Before the effects of the coronavirus pandemic, we were beginning to see a paradigm shift in the recruitment process. Unemployment was at an all-time low and we were seeing a candidate-driven market.
This caused employers to more closely look at the candidate experience. According to HR Technologist, the candidate experience can be defined as “the perception of a job seeker about an employer, based on the interaction during the complete recruitment process. This includes all points of contact during recruitment – job search, the application process, interview process, and onboarding.”
As the world collectively deals with this health crisis, a continued focus on the candidate is crucial.
Why it’s important:
In a survey conducted by talent board, when looking into the business impact of candidate experience, 77% agreed that they would share a positive experience with their inner circle, and 61% agreed that they would share a negative experience with their inner circle.
This rate has continued to increase year over year, with over 80% of candidates reporting they would share their interviewing experience, regardless of it being positive or negative. As word of mouth spreads for your company, having a poor candidate experience will limit your candidate pool and have significant consequences for your business.
The willingness of candidates to share their experiences directly affects your companies’ brand. According to an IBM survey, about half of candidates (48%) had some relationship or interaction with the companies brand before applying.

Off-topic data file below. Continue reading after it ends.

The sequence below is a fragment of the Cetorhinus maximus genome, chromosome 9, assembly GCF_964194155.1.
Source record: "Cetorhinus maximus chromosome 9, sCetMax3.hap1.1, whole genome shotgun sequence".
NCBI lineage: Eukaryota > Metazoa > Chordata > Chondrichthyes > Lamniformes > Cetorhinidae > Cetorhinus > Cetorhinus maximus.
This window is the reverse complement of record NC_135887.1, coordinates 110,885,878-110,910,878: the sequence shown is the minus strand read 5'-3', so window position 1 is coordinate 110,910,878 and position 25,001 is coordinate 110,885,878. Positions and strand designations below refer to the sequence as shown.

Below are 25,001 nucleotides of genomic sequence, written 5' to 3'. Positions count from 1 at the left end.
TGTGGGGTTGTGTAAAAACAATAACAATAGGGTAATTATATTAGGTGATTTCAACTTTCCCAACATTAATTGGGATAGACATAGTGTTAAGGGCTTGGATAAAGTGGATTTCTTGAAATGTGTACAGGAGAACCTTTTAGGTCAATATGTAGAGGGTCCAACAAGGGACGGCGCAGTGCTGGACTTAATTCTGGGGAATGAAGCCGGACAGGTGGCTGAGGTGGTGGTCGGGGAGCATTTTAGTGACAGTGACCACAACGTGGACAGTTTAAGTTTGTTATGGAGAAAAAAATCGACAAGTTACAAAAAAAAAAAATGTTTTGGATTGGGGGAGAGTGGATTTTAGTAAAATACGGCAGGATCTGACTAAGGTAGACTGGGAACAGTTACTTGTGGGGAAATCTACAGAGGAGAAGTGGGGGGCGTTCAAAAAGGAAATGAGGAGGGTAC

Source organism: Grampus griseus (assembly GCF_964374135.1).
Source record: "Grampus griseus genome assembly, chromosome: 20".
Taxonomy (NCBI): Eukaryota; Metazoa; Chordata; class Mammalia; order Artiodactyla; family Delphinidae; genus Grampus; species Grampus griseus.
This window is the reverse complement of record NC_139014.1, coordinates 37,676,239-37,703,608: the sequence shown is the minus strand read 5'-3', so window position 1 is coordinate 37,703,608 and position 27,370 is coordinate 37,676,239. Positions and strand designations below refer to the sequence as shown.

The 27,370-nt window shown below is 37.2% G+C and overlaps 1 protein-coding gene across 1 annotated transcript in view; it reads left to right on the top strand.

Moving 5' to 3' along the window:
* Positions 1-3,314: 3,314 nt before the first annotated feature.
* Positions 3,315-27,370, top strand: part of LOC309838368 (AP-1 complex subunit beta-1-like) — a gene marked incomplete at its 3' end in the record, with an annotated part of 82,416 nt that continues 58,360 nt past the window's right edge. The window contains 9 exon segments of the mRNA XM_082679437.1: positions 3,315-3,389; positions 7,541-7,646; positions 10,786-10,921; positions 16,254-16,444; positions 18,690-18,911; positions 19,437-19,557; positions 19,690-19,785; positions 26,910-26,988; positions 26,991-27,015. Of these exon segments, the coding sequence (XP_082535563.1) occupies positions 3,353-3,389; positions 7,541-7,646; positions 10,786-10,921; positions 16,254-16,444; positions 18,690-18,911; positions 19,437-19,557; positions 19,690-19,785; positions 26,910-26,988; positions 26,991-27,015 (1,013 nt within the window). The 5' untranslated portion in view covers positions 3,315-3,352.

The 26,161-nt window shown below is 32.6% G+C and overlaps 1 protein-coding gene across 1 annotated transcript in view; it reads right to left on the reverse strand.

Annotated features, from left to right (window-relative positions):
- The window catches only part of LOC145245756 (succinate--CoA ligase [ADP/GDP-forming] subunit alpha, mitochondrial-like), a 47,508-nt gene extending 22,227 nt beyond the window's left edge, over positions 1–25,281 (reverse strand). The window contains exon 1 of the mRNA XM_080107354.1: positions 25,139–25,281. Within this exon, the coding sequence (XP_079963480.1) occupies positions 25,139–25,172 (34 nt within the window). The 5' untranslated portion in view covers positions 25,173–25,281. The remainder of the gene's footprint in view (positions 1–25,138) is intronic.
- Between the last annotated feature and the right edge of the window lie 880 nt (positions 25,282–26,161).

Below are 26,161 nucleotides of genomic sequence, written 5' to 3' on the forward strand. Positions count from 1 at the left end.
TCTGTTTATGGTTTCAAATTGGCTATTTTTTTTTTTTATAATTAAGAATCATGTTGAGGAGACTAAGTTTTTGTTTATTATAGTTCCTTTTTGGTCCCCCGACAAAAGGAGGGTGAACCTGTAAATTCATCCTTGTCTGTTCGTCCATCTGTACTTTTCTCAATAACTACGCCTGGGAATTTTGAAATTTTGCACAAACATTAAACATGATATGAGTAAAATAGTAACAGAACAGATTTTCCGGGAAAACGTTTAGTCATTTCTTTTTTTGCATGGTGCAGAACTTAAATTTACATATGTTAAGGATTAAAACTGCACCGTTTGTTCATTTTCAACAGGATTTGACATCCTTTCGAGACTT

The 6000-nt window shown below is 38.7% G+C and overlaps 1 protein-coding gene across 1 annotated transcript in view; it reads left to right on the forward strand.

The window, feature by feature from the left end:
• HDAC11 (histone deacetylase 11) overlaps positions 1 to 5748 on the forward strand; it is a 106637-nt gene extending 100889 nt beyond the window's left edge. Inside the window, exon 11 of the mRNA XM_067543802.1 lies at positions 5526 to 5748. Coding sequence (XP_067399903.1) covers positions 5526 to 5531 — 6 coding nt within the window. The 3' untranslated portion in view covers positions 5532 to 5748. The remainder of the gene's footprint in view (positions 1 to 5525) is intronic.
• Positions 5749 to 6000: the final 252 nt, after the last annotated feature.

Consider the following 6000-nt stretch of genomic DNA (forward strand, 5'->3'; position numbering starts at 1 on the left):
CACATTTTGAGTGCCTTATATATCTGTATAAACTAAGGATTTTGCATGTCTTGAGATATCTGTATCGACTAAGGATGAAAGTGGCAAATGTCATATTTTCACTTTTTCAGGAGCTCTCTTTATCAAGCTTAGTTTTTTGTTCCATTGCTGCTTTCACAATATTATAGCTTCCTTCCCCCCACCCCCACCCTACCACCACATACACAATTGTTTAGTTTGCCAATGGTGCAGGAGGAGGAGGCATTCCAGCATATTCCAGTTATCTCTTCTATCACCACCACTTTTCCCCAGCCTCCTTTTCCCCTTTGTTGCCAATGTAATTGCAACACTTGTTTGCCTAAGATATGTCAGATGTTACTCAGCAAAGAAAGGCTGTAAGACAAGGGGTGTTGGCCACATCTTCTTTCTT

While most companies would likely have a smaller interaction percentage, it shows how far-reaching a companies’ brand impact can be, especially as they are scaling. A positive experience prior to the application was also tied to advocacy, job offer acceptance, and potential sales.
There can be a variety of reasons a candidate exits the interview process before completion. They could have been farther along with another company, already accepted an offer, etc. If you are continuously having candidates leave in early stages, it can be an indicator that there are flaws in your hiring process.
How many candidates accept offers from your company can tell you a lot about their experience. When on the search, candidates are looking for opportunities that thoroughly fill their needs, whether it’s compensation, work-life balance, leadership, etc.
A high acceptance rate shows that you are acknowledging their needs, and giving a positive impression to most of your candidates throughout the different stages.
One of the easiest ways to gauge experience is to just ask! It can be as simple as a follow-up survey asking them to rate their experience and ask why they did or did not continue through the interview process.
This follow-up with applicants helps to understand why they’re leaving early, so you can make adjustments where needed. It also shows you value their insight, and can turn a negative, or just okay, experience into a positive one.
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